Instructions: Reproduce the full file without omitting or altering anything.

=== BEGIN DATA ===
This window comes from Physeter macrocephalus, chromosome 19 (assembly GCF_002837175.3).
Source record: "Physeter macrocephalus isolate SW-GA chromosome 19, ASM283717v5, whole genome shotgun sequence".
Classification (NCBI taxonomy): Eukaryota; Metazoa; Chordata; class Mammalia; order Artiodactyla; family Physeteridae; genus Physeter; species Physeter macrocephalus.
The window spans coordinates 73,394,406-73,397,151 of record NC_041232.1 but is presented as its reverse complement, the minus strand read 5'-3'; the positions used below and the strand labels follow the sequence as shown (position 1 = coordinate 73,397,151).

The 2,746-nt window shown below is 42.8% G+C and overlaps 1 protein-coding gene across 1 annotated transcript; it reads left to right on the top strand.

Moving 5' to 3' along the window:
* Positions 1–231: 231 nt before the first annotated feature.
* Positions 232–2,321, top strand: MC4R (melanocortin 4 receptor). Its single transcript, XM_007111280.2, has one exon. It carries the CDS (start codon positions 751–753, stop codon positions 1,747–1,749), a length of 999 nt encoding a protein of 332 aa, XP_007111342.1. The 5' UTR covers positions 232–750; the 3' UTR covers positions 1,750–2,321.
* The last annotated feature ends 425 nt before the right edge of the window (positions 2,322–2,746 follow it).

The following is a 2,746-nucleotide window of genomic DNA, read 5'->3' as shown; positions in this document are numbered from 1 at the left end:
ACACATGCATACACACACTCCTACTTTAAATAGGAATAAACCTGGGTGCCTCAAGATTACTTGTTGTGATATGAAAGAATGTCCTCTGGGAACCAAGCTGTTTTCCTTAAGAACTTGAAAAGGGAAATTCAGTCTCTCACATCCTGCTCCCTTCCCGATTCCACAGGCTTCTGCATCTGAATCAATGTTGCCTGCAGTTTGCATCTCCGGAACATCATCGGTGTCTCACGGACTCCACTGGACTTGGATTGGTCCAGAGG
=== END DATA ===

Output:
This window comes from Physeter macrocephalus, chromosome 19 (assembly GCF_002837175.3).
Source record: "Physeter macrocephalus isolate SW-GA chromosome 19, ASM283717v5, whole genome shotgun sequence".
Classification (NCBI taxonomy): Eukaryota; Metazoa; Chordata; class Mammalia; order Artiodactyla; family Physeteridae; genus Physeter; species Physeter macrocephalus.
The window spans coordinates 73,394,406-73,397,151 of record NC_041232.1 but is presented as its reverse complement, the minus strand read 5'-3'; the positions used below and the strand labels follow the sequence as shown (position 1 = coordinate 73,397,151).

The 2,746-nt window shown below is 42.8% G+C and overlaps 1 protein-coding gene across 1 annotated transcript; it reads left to right on the top strand.

Moving 5' to 3' along the window:
* Positions 1–231: 231 nt before the first annotated feature.
* Positions 232–2,321, top strand: MC4R (melanocortin 4 receptor). Its single transcript, XM_007111280.2, has one exon. It carries the CDS (start codon positions 751–753, stop codon positions 1,747–1,749), a length of 999 nt encoding a protein of 332 aa, XP_007111342.1. The 5' UTR covers positions 232–750; the 3' UTR covers positions 1,750–2,321.
* The last annotated feature ends 425 nt before the right edge of the window (positions 2,322–2,746 follow it).

The following is a 2,746-nucleotide window of genomic DNA, read 5'->3' as shown; positions in this document are numbered from 1 at the left end:
ACACATGCATACACACACTCCTACTTTAAATAGGAATAAACCTGGGTGCCTCAAGATTACTTGTTGTGATATGAAAGAATGTCCTCTGGGAACCAAGCTGTTTTCCTTAAGAACTTGAAAAGGGAAATTCAGTCTCTCACATCCTGCTCCCTTCCCGATTCCACAGGCTTCTGCATCTGAATCAATGTTGCCTGCAGTTTGCATCTCCGGAACATCATCGGTGTCTCACGGACTCCACTGGACTTGGATTGGTCCAGAGG